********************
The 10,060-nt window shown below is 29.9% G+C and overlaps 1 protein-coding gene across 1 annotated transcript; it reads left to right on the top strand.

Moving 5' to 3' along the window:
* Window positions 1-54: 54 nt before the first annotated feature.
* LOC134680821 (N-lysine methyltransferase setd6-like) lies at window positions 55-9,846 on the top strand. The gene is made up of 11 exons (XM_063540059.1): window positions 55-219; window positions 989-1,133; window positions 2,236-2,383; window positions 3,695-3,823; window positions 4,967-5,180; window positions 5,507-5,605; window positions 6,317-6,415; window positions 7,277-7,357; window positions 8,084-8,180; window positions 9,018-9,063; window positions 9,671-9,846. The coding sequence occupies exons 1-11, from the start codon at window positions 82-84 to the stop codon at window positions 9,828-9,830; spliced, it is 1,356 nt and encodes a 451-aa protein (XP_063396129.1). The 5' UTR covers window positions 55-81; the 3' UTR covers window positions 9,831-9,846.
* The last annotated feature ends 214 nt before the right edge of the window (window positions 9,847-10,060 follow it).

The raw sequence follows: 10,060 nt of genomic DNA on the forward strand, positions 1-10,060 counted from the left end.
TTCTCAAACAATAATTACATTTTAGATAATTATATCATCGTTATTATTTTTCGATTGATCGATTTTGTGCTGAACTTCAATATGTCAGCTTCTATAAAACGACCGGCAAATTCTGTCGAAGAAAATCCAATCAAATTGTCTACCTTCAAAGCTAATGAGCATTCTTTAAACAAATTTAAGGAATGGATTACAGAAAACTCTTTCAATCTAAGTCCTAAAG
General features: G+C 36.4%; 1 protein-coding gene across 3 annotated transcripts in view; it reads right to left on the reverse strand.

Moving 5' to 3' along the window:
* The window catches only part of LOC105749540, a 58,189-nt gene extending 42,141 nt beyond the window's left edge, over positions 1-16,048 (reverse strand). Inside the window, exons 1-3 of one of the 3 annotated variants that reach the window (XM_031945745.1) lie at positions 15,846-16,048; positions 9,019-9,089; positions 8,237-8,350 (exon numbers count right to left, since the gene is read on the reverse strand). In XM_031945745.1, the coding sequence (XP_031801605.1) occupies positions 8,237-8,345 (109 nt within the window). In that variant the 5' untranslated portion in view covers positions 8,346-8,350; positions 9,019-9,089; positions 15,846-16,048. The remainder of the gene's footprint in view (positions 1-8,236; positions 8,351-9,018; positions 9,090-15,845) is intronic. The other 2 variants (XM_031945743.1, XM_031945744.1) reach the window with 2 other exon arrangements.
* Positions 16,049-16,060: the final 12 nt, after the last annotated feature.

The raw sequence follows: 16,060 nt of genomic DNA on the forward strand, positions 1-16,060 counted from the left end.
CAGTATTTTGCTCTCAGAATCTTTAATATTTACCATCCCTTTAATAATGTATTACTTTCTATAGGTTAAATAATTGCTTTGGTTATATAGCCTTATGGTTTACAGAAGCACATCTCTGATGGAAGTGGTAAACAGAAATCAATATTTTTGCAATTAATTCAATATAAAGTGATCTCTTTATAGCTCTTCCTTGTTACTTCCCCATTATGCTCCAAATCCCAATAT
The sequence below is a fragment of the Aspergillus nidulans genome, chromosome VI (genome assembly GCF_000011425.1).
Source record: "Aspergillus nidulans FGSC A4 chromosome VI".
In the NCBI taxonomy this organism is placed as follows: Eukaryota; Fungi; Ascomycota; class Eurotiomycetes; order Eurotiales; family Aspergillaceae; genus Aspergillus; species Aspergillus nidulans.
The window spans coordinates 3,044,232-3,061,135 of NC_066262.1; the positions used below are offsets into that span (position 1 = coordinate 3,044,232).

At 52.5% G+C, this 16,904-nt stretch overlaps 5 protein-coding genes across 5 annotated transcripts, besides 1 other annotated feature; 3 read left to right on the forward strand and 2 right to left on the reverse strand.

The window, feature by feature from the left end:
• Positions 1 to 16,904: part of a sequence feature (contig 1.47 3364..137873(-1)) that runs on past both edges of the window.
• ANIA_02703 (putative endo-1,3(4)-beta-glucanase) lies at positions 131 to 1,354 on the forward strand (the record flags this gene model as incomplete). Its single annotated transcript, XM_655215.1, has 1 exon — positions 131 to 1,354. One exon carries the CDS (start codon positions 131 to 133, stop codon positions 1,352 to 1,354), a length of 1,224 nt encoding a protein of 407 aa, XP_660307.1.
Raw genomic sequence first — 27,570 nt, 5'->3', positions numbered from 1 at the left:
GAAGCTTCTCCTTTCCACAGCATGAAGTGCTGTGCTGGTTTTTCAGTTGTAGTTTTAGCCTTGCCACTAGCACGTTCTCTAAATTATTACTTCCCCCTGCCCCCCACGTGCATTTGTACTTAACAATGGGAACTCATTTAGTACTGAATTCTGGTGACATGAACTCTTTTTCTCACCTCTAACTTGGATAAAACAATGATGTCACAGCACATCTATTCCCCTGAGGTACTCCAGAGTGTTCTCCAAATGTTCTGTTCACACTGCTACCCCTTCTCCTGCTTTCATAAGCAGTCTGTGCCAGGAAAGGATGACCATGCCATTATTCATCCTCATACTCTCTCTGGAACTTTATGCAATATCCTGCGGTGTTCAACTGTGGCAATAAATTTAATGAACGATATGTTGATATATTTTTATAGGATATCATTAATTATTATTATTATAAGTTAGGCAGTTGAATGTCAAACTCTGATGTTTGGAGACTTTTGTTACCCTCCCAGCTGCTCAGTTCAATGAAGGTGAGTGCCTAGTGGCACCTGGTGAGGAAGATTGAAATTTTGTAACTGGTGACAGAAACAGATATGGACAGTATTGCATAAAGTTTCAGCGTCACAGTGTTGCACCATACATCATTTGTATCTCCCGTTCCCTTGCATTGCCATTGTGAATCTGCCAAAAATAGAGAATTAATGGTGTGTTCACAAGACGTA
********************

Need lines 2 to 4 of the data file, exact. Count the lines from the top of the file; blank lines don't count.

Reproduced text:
Moving 5' to 3' along the window:
* Window positions 1-54: 54 nt before the first annotated feature.
* LOC134680821 (N-lysine methyltransferase setd6-like) lies at window positions 55-9,846 on the top strand. The gene is made up of 11 exons (XM_063540059.1): window positions 55-219; window positions 989-1,133; window positions 2,236-2,383; window positions 3,695-3,823; window positions 4,967-5,180; window positions 5,507-5,605; window positions 6,317-6,415; window positions 7,277-7,357; window positions 8,084-8,180; window positions 9,018-9,063; window positions 9,671-9,846. The coding sequence occupies exons 1-11, from the start codon at window positions 82-84 to the stop codon at window positions 9,828-9,830; spliced, it is 1,356 nt and encodes a 451-aa protein (XP_063396129.1). The 5' UTR covers window positions 55-81; the 3' UTR covers window positions 9,831-9,846.